The O'Jays will perform at 7 p.m. Sunday at War Memorial Auditorium as part of the fifth annual African American Arts Festival.
R&B favorites for more than 30 years, the O'Jays have five platinum albums to their credit and hit songs such as ``Love Train,' ``Used ta Be My Girl' and ``Back Stabbers.'What is now a three-man group was formed in 1958 in Canton, Ohio, where Eddie Levert and Walter Williams sang as a gospel duo.
The two went on to form a doo-wop group, the Mascots, with William Powell, Bobby Massey and Bill Isles. As a gesture of thanks for the helpful career advice of Cleveland disc jockey Eddie O'Jay, the Mascots became the O'Jays in the early 1960s.
Isles left the group in 1965. Under the Imperial and Bell labels, the O'Jays had only minor success, and members talked of retiring. But in 1968 the group signed with Kenny Gamble and Leon Huff and their Neptune label, and had a No. 17 R&B hit, ``Looky Looky (Look at Me, Girl),' on that label in 1970.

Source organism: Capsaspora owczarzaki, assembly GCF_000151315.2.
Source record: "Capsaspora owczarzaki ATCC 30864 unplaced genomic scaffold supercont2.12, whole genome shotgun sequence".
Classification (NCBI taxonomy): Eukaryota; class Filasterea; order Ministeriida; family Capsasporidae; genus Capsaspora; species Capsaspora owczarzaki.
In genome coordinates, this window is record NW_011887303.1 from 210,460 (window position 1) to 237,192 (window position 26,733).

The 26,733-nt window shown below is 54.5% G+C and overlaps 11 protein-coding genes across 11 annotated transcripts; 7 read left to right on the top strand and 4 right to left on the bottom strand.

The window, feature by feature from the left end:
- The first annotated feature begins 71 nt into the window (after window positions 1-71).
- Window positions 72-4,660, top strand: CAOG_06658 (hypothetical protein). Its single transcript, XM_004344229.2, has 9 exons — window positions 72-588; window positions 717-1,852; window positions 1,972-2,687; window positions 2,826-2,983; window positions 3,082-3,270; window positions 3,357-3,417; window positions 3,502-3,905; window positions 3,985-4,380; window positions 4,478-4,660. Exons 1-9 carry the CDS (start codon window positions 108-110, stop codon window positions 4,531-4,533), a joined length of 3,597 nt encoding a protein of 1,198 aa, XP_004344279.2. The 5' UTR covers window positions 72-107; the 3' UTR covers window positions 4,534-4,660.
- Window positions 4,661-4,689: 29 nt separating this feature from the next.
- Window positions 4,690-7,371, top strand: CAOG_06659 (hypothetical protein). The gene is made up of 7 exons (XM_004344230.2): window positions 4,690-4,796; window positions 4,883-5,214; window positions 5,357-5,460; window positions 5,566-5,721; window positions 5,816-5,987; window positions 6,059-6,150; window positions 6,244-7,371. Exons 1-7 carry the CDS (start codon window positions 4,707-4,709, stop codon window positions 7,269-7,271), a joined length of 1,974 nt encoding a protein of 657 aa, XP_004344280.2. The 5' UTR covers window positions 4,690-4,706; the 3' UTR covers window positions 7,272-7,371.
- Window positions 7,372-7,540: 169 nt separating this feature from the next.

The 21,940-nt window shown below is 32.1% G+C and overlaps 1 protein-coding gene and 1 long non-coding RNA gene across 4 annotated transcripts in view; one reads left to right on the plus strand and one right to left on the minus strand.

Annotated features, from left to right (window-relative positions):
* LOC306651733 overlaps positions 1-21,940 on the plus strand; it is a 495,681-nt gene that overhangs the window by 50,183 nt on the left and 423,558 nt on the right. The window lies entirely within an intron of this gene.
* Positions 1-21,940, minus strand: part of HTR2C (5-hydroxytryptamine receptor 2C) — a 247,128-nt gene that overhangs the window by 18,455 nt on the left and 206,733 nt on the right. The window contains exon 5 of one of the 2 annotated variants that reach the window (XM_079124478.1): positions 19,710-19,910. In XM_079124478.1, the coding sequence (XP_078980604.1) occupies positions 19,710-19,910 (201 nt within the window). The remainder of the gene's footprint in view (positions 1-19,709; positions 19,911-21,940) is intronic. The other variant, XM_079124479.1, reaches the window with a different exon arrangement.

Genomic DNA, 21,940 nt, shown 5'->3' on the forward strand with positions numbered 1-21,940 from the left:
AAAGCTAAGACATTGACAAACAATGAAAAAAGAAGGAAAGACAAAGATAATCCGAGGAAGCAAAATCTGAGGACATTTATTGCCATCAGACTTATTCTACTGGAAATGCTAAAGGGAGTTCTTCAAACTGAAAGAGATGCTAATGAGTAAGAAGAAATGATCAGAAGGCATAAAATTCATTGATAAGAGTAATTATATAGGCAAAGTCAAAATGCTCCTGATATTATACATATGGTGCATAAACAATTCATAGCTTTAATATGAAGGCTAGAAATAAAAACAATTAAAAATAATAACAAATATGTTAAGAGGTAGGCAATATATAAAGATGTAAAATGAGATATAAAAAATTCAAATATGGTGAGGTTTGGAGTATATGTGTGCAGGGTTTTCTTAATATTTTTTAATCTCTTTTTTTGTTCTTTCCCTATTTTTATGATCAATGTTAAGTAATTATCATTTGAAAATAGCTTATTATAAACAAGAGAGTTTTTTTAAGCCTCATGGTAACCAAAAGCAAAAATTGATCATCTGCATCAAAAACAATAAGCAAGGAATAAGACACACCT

When Neptune folded in 1971, Massey left the O'Jays to delve into record producing.
Under Gamble and Huff's Philadelphia International label, the O'Jays had eight No. 1 R&B singles from 1972 to 1978, including 1975's ``I Love Music (Part I).'
Sammy Strain, who was a member of Little Anthony and the Imperials for 12 years, replaced Powell, who died in 1977.
Tickets are $20, $18.50 for senior citizens and students with identification. Tickets can be purchased at Ticketron outlets or charged by calling (800) 543-3041.
The African American Arts Festival is continuing during Black History Month. It is produced by the United Arts Council with sponsorship by Miller Brewing Co., the Greensboro News & Record, WQMG (97.1 FM), North Carolina Grassroots Program, Dr. and Mrs. Gerald Truesdale, Dr. and Mrs. Preston Clark, Mr. and Mrs. Joseph A. Williams, Dr. and Mrs. James McKie and Dr. Barbara Saunders. To obtain a schedule of events, call the United Arts Council at 333-7440.
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